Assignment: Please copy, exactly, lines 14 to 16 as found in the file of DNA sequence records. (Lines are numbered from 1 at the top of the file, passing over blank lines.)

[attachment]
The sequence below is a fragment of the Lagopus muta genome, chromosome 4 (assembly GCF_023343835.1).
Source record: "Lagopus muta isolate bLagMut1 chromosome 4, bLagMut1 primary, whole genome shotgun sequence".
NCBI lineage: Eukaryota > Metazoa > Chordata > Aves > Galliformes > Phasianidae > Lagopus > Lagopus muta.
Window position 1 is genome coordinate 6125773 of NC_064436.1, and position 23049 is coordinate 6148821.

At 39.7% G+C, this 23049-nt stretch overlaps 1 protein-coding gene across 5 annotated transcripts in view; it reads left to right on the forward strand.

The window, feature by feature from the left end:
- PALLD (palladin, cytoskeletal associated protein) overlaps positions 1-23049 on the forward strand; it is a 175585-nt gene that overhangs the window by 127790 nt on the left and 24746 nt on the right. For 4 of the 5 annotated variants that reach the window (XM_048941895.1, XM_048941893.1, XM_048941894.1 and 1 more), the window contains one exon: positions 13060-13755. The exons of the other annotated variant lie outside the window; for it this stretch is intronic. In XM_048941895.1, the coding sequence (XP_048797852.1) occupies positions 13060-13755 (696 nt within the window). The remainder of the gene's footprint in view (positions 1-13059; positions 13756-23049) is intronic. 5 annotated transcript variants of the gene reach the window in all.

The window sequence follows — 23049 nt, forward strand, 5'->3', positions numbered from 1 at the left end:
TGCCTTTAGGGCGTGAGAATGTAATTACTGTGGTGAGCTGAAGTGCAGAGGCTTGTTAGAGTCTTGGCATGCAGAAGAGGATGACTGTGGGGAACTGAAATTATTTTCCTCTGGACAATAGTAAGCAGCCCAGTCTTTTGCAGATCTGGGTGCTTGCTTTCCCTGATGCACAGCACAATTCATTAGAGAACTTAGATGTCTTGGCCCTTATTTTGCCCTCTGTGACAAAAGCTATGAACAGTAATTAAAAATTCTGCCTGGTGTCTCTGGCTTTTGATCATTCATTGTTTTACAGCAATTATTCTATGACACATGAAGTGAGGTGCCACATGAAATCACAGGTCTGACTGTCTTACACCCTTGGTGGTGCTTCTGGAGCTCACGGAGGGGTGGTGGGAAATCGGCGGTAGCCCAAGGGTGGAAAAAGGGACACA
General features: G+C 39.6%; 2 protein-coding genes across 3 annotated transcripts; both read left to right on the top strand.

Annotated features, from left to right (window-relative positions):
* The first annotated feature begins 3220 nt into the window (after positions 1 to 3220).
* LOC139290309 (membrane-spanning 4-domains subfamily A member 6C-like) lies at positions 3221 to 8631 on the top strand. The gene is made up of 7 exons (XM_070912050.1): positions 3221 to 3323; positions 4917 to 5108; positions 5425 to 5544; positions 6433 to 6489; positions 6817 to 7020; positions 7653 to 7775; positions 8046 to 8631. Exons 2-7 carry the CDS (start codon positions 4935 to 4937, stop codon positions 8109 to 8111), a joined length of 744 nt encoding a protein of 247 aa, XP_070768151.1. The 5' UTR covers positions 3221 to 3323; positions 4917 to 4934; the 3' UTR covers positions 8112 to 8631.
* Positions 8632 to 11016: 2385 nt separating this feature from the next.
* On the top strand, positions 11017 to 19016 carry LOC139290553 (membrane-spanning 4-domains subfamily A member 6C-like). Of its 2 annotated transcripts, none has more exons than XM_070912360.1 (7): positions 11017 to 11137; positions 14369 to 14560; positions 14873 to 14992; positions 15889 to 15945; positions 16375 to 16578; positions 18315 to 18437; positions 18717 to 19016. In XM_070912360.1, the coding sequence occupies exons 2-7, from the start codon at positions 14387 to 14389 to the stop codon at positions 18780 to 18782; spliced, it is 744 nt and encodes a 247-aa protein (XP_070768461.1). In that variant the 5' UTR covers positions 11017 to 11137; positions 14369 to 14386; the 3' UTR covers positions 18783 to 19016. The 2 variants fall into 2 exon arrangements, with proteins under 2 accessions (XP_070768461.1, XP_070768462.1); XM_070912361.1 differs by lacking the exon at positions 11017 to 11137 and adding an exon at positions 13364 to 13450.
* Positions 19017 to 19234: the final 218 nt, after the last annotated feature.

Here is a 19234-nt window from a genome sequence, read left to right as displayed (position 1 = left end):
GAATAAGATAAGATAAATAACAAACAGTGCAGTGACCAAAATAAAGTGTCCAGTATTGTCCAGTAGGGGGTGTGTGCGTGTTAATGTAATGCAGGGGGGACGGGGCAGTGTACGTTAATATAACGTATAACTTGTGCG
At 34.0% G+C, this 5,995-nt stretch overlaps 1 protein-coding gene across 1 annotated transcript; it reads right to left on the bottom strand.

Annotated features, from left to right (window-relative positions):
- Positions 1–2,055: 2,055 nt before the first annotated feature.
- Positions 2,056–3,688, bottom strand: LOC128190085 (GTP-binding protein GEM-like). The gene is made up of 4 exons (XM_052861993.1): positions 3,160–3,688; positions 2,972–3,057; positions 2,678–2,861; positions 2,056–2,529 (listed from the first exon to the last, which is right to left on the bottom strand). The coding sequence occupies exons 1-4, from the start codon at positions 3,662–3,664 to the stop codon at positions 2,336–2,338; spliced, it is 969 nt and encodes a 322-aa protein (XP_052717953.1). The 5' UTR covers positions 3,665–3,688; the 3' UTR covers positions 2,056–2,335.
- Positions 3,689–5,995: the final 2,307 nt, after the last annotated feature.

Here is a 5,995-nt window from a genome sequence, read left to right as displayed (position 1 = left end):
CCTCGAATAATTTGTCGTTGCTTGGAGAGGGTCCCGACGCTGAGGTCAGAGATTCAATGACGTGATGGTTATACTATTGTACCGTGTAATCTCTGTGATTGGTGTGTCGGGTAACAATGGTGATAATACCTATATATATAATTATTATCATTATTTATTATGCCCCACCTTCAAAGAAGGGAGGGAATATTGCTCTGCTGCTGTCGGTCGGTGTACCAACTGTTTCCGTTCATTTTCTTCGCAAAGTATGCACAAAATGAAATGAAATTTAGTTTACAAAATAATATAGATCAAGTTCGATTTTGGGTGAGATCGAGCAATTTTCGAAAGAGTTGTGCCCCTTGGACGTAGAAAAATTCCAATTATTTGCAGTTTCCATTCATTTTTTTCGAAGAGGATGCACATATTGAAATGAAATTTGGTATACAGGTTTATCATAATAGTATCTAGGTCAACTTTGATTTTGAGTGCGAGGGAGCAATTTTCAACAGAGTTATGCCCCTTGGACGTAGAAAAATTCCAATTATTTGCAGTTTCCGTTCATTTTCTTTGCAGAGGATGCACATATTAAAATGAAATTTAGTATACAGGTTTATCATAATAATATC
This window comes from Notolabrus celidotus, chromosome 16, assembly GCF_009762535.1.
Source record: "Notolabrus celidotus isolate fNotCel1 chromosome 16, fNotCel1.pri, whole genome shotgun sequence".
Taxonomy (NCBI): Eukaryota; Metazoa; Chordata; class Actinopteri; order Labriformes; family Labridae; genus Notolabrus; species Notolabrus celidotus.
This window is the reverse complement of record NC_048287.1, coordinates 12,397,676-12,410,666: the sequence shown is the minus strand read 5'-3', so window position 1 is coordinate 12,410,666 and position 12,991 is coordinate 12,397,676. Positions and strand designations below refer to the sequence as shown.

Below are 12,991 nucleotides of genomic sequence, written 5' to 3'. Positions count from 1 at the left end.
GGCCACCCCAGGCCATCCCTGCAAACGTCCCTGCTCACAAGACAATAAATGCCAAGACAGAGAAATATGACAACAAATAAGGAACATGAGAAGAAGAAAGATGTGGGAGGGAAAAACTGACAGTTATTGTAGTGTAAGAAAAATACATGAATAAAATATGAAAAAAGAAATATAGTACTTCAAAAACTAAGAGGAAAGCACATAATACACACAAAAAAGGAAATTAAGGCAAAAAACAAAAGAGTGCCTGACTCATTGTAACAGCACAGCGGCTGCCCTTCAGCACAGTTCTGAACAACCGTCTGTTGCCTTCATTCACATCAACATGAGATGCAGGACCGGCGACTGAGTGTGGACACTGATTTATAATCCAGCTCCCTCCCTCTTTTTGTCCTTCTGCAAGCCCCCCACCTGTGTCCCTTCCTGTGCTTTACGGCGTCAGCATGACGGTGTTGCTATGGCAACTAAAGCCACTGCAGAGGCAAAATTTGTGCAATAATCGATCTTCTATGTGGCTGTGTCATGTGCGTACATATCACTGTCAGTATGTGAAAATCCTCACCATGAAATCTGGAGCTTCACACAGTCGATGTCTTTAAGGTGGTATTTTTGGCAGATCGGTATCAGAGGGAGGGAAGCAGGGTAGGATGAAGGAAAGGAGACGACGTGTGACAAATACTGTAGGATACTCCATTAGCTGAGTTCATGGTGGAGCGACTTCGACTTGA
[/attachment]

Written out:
* Positions 8632 to 11016: 2385 nt separating this feature from the next.
* On the top strand, positions 11017 to 19016 carry LOC139290553 (membrane-spanning 4-domains subfamily A member 6C-like). Of its 2 annotated transcripts, none has more exons than XM_070912360.1 (7): positions 11017 to 11137; positions 14369 to 14560; positions 14873 to 14992; positions 15889 to 15945; positions 16375 to 16578; positions 18315 to 18437; positions 18717 to 19016. In XM_070912360.1, the coding sequence occupies exons 2-7, from the start codon at positions 14387 to 14389 to the stop codon at positions 18780 to 18782; spliced, it is 744 nt and encodes a 247-aa protein (XP_070768461.1). In that variant the 5' UTR covers positions 11017 to 11137; positions 14369 to 14386; the 3' UTR covers positions 18783 to 19016. The 2 variants fall into 2 exon arrangements, with proteins under 2 accessions (XP_070768461.1, XP_070768462.1); XM_070912361.1 differs by lacking the exon at positions 11017 to 11137 and adding an exon at positions 13364 to 13450.
* Positions 19017 to 19234: the final 218 nt, after the last annotated feature.